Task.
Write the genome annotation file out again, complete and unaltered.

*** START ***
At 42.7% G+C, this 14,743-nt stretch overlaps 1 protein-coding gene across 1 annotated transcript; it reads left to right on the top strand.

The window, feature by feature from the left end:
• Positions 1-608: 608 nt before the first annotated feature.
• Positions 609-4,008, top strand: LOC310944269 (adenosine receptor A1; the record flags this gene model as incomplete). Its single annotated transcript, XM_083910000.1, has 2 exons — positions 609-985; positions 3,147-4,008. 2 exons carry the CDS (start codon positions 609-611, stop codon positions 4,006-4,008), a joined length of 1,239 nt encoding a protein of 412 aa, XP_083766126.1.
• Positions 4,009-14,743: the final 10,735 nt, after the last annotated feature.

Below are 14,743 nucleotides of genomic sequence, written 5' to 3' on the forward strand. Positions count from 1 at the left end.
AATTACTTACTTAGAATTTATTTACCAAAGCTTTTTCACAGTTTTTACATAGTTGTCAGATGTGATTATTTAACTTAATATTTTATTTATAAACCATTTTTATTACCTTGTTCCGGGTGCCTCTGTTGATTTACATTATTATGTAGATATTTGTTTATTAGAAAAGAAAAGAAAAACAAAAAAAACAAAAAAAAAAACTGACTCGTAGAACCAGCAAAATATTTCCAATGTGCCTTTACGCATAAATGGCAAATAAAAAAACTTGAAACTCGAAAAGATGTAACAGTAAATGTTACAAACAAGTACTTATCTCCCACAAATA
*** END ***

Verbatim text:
At 42.7% G+C, this 14,743-nt stretch overlaps 1 protein-coding gene across 1 annotated transcript; it reads left to right on the top strand.

The window, feature by feature from the left end:
• Positions 1-608: 608 nt before the first annotated feature.
• Positions 609-4,008, top strand: LOC310944269 (adenosine receptor A1; the record flags this gene model as incomplete). Its single annotated transcript, XM_083910000.1, has 2 exons — positions 609-985; positions 3,147-4,008. 2 exons carry the CDS (start codon positions 609-611, stop codon positions 4,006-4,008), a joined length of 1,239 nt encoding a protein of 412 aa, XP_083766126.1.
• Positions 4,009-14,743: the final 10,735 nt, after the last annotated feature.

Below are 14,743 nucleotides of genomic sequence, written 5' to 3' on the forward strand. Positions count from 1 at the left end.
AATTACTTACTTAGAATTTATTTACCAAAGCTTTTTCACAGTTTTTACATAGTTGTCAGATGTGATTATTTAACTTAATATTTTATTTATAAACCATTTTTATTACCTTGTTCCGGGTGCCTCTGTTGATTTACATTATTATGTAGATATTTGTTTATTAGAAAAGAAAAGAAAAACAAAAAAAACAAAAAAAAAAACTGACTCGTAGAACCAGCAAAATATTTCCAATGTGCCTTTACGCATAAATGGCAAATAAAAAAACTTGAAACTCGAAAAGATGTAACAGTAAATGTTACAAACAAGTACTTATCTCCCACAAATA